HARVEY (Harvie, Harvy(e)), see also HERVY - 10

HEWETT (Heuet, Hewet) - 5


JONES (Joanes, Jounes) - 11

LACY ( de Lacie, Lacye) - 2


MARTIN (Marten, Martyn) - 17

NEWTON (Neuton) - 5

NICHOLLS (Nichole, Nicholl, Nicholles, Nicolls, Nicols, Nicholas) - 27

PAYNE (Pain, Paui, Payn) - 18




SAMSON (Sampson) - 2

SCOTT (Scot, Scotte, Skott) - 8


SMITH (Smithe, Smyth(e)) - 56

SOLE (Sell, Sool) - 1

STEPHENS (Steevens, Stevens, Stevyns) - 12

SUTTON (de Sutton) - 15

TAVERNER (Le Taverner) - 3

TAYLOR (Tailier, Taillor, le Taillour, Taillur, the tailor) - 21


WARREN (Wareyn, Waryn) - 7

WHITE (Whyte, de Wyght, Wight) - 22

WILKINSON (Wilkenson) - 4

WOTTON (Wootton) - 2

WRIGHT (Wryght) - 9

WITHERS (Wythers) - 4

WOOD (atte Wode) - 16


While many of these surnames are common throughout England, I found it interesting that so many of them appeared in London.



“Cheapside; parishes of All Hallows Honey Lane, St Martin Pomary, St Mary le Bow, St Mary Colechurch and St Pancras Soper Lane” Keene, D.J.; Harding, Vanessa. (1987) - Detailed property histories for five parishes in the central Cheapside area of London, from the 12th to the late 17th century. It includes accounts of the parish churches, and information about the people and buildings associated with the properties. London Record Society, 22 Derek Keene & Vanessa Harding (editors) (1985)


Croatan Barber


The Barber family of Hyde County is known to be of Native heritage, specifically Mattamuskeet.  The Hyde County marriages have been neither transcribed in their entirety nor published.  Some are on the Hyde County rootsweb site.  Only three Barbour marriages were found but one of them is particularly remarkable and perhaps quite telling.


Spencer Barber married Mary Ann Mackey, another Native surname.  Mackey is among the males who signed the Mattamuskeet deeds in the 1700s.  Spencer and Mary Ann obtained a marriage license on November 15, 1851 and were married on November 27th by George Carawan.


Croatan Barber married Charity Spencer.  They obtained their license on Feb. 23, 1866 and were married on Feb. 25th by James Watson.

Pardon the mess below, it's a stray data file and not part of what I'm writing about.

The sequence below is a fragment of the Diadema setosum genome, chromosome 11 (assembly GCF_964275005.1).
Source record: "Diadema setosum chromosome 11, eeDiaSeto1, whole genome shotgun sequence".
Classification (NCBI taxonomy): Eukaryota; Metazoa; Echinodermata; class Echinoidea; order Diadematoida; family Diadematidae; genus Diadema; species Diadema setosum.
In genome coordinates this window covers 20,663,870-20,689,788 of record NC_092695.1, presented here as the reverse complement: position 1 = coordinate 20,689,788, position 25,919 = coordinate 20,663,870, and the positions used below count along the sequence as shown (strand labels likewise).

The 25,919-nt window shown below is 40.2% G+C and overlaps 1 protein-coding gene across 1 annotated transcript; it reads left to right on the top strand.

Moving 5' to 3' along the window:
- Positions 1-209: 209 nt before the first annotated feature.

Spencer Barber married Anne Coval in March of 1856, obtaining the license on March the 1st and marrying the next day.  The minister was W. B. Tooley. 


The Mackey's and Barber's lived adjacent from as early as the 1780s when they are found on tax lists adjacent, so intermarriage within and between the families is not only not surprising, it is to be expected. 


What is unexpected is the name Croatan.  By 1701, the Indians on Hatteras Island were being referred to as the Hatteras.  The Mattamuskeet were called that or Machapunga.  Croatan was a placename on a map, not a name for an Indian tribe in the 1700s.  Was the first name, Croatan, a way to connect or honor the ancestors in general, or his ancestors specifically, or was this man named after a location?  That would be highly unusual. 


Attempting to find Croatoan Barber with his parents in 1860 was not successful, nor was a search in 1850.


Unfortunately, we don't find either Croatoan or Charity in the 1870 census, so we may never know what happened to Croatoan Barber, or why he was named with such a historically tantalizing name.  Perhaps it was a nickname, but the real question might be why.

The Last Hatteras Indian Deed


During the summer of 2010, Baylus Brooks took a road trip to Carteret and Currituck Counties.  He was researching Nathaniel Pinkham for his article, "Nantucket Whalers in NC - The PInkhams" that appeared in the September 2010 edition of our newsletter which is online at  Nathaniel Pinkham had died in July of 1821, and Baylus copied his estate records. 


We had heard rumors that the Elizabeth Elks deed below existed, but a copy had never been produced.  Baylus found the deed registered in Currituck County.  It's contents are quite interesting.  


Currituck County, Deed Book16, page 140

Elizabeth Elke, Deed of Gift to Nath Pinkham


To all people to whom these presents shall come greeting know that Elizabeth Elke Native Indian of the county of Currituck and State of NC for and in consideration of the natural love and affection I have towards my well known trusty friend Nath Pinkham and many other causes sufficient me thereunto moving Me I have given, granted, conveyed and released and forever quit claim and I do by these presents put the same into his possession that is to say a certain tract or parcel of land situate lying and being in the aforesaid county of Currituck known by the name of the Indian lands beginning at the westernmost corner or line on the sound side running along that line to the sea to the extent of said line, then running the length of all the lines so as to include the whole of the Indian right to the first named westward bounding to have and to hold the said tract of land to use occupy and enjoy all the profits of the said lands and timber without any molestation let or hindrance of any white person whatever during his natural life provided my son should live to the age of 21 years then and in that case the land shall be at my sons disposal and for his only use but in case he should not live to the age then the above granted land shall belong to my beloved above named friend Nath Pinkham and his heirs and assigns forward.  Witness whereof I have hereunto set my hand and affixed my seal this 27th day of March in the year 1802, signed, sealed and delivered in the presents of George Pinkham and William Sharp.